- Colombia and Ecuador are implementing a system designed to alert about risks of violence against residents who live near the border, many of whom are Awá Indigenous people.
- Since last August, thousands of Awá have been forcibly displaced or suffered threats, intimidation, torture or forced recruitment by organized crime groups participating in drug trafficking and illegal mining.
- Many Awá live in extremely biodiverse areas that serve as corridors to other parts of the Amazon. But they’ve struggled to protect their ancestral land.
Colombia and Ecuador are implementing a new joint alert system along their shared border in an effort to increase protections for Indigenous communities suffering violent attacks from organized crime groups.
The two countries announced a system designed to improve information-sharing and make alerts about risks of violence against residents who live near the border, many of whom are Awá Indigenous people.
“We’re hoping to alert the Colombian and Ecuadorian state about this string of rights violations so they’ll take the necessary and urgent measures, and prevent the continuing violation of human rights happening on both sides of the border,” Ecuador Ombudsman César Córdova Valverde said at a press conference in Bogotá.
There are around 29,000 Awá in the area, according to the Colombian Ombudsman office. Since last August, more than 10,000 of them have been forcibly displaced or suffered threats, intimidation, torture or forced recruitment, according to the Human Rights Observatory of the Awá People’s Indigenous Unit (Unipa). There were also 14 deaths.
Organized crime has run rampant along the Colombian-Ecuador border for years, with a weak or non-existent government presence making it easy for guerrilla and drug trafficking groups to move back and forth across the border as they cultivate coca and mine gold illegally. The activities have contributed to what the UN called “physical and cultural extermination” of the Awá.
Ombudsmen from both countries urged Colombia’s Ministry of the Interior and Ecuador’s Ministry of Women and Human Rights — as well as both foreign ministries — to do more to ensure the safety of Indigenous people in the area, including making use of the new alert system.
The National Liberation Army (ELN) — as well as dissident factions of the former Revolutionary Armed Forces of Colombia (FARC) — have helped make the Colombian departments of Putumayo and Nariño some of the country’s leading areas for coca cultivation, according to the United Nations Office on Drugs and Crime.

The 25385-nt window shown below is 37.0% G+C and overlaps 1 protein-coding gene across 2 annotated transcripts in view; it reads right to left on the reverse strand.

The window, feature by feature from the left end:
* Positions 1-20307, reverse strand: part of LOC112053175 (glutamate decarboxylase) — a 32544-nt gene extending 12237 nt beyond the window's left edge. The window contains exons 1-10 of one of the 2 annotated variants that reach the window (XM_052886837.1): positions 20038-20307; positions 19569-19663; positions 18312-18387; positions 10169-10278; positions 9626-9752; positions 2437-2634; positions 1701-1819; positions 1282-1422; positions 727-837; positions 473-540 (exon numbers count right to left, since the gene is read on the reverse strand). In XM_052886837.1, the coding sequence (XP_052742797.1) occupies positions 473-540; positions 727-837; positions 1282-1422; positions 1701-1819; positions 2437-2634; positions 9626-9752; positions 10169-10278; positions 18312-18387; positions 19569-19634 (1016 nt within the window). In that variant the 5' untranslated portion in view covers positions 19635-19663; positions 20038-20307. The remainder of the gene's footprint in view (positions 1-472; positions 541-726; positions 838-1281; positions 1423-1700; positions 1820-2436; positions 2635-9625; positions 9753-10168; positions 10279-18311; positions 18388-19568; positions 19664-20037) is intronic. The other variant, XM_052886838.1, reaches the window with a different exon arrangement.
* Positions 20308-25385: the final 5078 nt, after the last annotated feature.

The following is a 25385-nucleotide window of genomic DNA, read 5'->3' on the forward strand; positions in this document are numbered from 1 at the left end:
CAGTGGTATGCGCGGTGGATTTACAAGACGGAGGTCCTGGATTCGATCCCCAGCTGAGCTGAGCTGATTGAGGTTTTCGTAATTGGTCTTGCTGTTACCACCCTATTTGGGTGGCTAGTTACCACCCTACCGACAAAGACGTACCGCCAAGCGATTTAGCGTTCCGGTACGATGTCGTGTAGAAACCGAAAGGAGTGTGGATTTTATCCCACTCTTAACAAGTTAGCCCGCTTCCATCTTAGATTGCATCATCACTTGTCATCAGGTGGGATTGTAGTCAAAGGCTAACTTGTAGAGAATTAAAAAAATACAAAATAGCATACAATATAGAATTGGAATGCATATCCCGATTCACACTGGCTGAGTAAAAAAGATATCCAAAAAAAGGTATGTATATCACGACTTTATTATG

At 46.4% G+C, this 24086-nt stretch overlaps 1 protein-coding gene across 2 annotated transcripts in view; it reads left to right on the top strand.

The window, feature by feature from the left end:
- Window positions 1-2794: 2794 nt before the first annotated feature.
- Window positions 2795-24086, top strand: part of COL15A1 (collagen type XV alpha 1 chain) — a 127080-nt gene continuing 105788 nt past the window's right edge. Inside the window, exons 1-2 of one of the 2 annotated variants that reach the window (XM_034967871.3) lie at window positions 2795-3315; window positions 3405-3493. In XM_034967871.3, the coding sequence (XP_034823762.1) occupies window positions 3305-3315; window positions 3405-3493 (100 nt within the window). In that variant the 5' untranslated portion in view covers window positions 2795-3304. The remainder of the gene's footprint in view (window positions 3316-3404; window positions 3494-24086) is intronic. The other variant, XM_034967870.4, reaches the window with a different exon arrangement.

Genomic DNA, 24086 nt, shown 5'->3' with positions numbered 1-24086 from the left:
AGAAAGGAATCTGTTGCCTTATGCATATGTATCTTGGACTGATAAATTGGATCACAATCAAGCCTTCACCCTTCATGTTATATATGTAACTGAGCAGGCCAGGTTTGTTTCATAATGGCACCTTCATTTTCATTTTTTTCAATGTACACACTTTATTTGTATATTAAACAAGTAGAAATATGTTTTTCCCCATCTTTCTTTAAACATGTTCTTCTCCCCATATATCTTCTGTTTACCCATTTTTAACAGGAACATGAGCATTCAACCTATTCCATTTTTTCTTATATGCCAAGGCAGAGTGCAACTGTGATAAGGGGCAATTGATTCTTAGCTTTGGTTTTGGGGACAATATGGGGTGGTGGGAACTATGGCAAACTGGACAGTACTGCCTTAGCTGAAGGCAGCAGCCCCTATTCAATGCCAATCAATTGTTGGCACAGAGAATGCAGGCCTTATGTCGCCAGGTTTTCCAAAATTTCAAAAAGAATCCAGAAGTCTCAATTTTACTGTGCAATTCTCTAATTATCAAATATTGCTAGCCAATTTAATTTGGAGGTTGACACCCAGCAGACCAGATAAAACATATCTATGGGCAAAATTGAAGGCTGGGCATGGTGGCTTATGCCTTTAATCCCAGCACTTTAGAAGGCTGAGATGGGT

In Ecuador, illegal mining — much of it artisanal — started to pop up around 2017, according to officials, with thousands of people migrating from other parts of the country to participate in the gold rush. There was so little action by the government that the Awá have, in some instances, organized their own resistance movements against mining, often putting themselves in harm’s way.
The Awá are on the frontlines of a battle to protect some of the region’s most biodiverse provinces. Putumayo has more than a thousand species of birds — accounting for more than half of the bird species in Colombia — and the largest number of primate species, according to the Ministry of Environment and Sustainable Development. The area is also important for connecting ecosystems to other parts of the Amazon and the Orinoquía.
Mining on Ecuador’s Punino River has resulted in 217 hectares (536 acres) of deforestation since November 2019, with a majority of it occurring last year, suggesting that the situation is getting worse, according to a February Amazon Conservation report.
“A porous border, with gaps in state presence, favors the interests of illegal groups working in coca, illegal mining, illegal logging of the forest and other illicit economies,” said Colombia Ombudsman Carlos Camargo Assis at the press conference.
Banner image: A joint announcement of the alert system was made in Bogota. Photo courtesy of the Defensoría del Pueblo de Colombia.
FEEDBACK: Use this form to send a message to the author of this post. If you want to post a public comment, you can do that at the bottom of the page.